It’s also irritating because I would like to respond with something along the lines of “if I got more paid maternity leave I would absolutely be home right now.” The company I work for does offer some paid leave – 20 days – which I know is more than most people get in this country. And I’ve been able to save a month’s worth of vacation so all together I have about 3 fully paid months that I’ll be taking once the baby is born. And I’m grateful for that, truly I am. But I find the maternity leave policies (or lack thereof) in this country so offensive I can hardly talk about it. Three months is not enough. It just is not. To add insult to injury, if I were farther up the food chain in my company I would get 6 months of paid maternity leave, with the option to go on partial pay for additional time off.

(Another annoying thing that the higher-ups at my company keep doing is offering advice along the lines of “hire a night nurse – we did and it saved our lives”. SURE. Because night nurses are so inexpensive! And you pay me such an enormous salary! That’s totally affordable for me!)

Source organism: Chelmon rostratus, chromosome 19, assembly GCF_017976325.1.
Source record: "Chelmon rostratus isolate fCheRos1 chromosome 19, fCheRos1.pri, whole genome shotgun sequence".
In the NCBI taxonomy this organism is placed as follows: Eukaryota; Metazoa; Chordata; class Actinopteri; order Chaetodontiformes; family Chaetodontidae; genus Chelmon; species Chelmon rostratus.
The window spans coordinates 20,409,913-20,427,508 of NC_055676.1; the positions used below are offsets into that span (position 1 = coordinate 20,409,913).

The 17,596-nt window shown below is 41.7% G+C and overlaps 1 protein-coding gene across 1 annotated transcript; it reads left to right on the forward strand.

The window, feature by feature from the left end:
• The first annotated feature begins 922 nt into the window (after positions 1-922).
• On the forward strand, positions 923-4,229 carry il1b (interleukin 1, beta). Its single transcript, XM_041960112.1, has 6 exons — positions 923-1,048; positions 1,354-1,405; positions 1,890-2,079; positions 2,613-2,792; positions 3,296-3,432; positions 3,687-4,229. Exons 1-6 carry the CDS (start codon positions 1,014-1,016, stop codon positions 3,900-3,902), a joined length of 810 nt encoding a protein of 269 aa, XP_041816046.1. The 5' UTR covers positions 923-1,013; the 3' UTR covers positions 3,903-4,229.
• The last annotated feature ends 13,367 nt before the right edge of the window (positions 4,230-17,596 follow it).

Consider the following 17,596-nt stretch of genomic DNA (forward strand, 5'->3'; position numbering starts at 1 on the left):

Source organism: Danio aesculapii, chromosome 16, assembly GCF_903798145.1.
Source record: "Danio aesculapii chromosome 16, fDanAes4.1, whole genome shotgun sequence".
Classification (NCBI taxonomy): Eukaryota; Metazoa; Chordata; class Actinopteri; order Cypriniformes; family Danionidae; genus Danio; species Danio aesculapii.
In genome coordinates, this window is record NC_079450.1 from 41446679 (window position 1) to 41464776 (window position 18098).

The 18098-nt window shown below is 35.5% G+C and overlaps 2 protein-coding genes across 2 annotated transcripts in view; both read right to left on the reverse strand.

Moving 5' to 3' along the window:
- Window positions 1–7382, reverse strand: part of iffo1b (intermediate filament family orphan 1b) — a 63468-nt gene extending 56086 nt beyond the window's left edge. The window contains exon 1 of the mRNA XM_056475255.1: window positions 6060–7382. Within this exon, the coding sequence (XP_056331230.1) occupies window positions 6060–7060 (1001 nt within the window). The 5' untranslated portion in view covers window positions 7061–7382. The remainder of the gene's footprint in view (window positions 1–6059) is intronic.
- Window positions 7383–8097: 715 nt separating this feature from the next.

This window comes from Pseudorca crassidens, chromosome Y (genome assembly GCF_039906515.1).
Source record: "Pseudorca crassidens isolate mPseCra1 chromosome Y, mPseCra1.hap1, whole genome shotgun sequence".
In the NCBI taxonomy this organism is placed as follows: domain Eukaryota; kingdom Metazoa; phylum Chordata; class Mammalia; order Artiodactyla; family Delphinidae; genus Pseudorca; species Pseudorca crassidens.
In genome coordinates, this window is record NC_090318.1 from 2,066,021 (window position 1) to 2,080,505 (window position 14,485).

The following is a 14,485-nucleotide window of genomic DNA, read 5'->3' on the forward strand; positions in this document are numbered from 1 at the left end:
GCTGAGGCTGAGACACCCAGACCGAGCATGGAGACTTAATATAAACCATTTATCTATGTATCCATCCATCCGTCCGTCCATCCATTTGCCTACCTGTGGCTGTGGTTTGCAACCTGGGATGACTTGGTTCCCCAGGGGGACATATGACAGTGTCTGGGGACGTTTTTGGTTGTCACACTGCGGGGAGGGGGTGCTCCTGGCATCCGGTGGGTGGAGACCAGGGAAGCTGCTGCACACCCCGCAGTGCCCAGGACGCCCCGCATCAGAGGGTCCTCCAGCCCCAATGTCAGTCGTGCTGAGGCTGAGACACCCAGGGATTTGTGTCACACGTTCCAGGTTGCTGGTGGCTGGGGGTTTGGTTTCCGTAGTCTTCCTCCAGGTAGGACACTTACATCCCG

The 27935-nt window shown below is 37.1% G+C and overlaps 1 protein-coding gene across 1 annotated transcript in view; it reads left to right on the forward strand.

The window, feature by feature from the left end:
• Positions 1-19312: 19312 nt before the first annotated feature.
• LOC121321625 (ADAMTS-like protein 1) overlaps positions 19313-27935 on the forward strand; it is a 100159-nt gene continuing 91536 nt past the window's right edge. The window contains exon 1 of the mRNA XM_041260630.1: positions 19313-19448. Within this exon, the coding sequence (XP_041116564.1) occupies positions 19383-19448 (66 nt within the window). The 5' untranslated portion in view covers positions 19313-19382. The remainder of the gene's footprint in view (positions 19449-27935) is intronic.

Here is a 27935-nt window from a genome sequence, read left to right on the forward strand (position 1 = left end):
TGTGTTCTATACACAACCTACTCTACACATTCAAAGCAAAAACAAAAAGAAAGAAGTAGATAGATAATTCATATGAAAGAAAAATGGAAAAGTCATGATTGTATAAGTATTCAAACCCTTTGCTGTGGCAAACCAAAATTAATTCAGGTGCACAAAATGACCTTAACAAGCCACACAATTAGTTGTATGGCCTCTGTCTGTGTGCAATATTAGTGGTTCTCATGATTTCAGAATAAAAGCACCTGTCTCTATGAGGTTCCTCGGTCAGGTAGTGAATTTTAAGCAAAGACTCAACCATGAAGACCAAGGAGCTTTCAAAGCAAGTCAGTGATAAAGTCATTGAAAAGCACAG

Anyway, that’s about it. Most thrilling blog post ever. Here’s the tl;dr version: I’m due today. People are dumb. Maternity leave in this country is pathetic.

Full Termish, and Thoughts Thereof

I’m full term today! Maybe! Depending on who you ask! Apparently, 38 weeks is the new 37 weeks, according to some or other doctors association. Oddly enough for me (it is me, after all) I’m not stressing about it.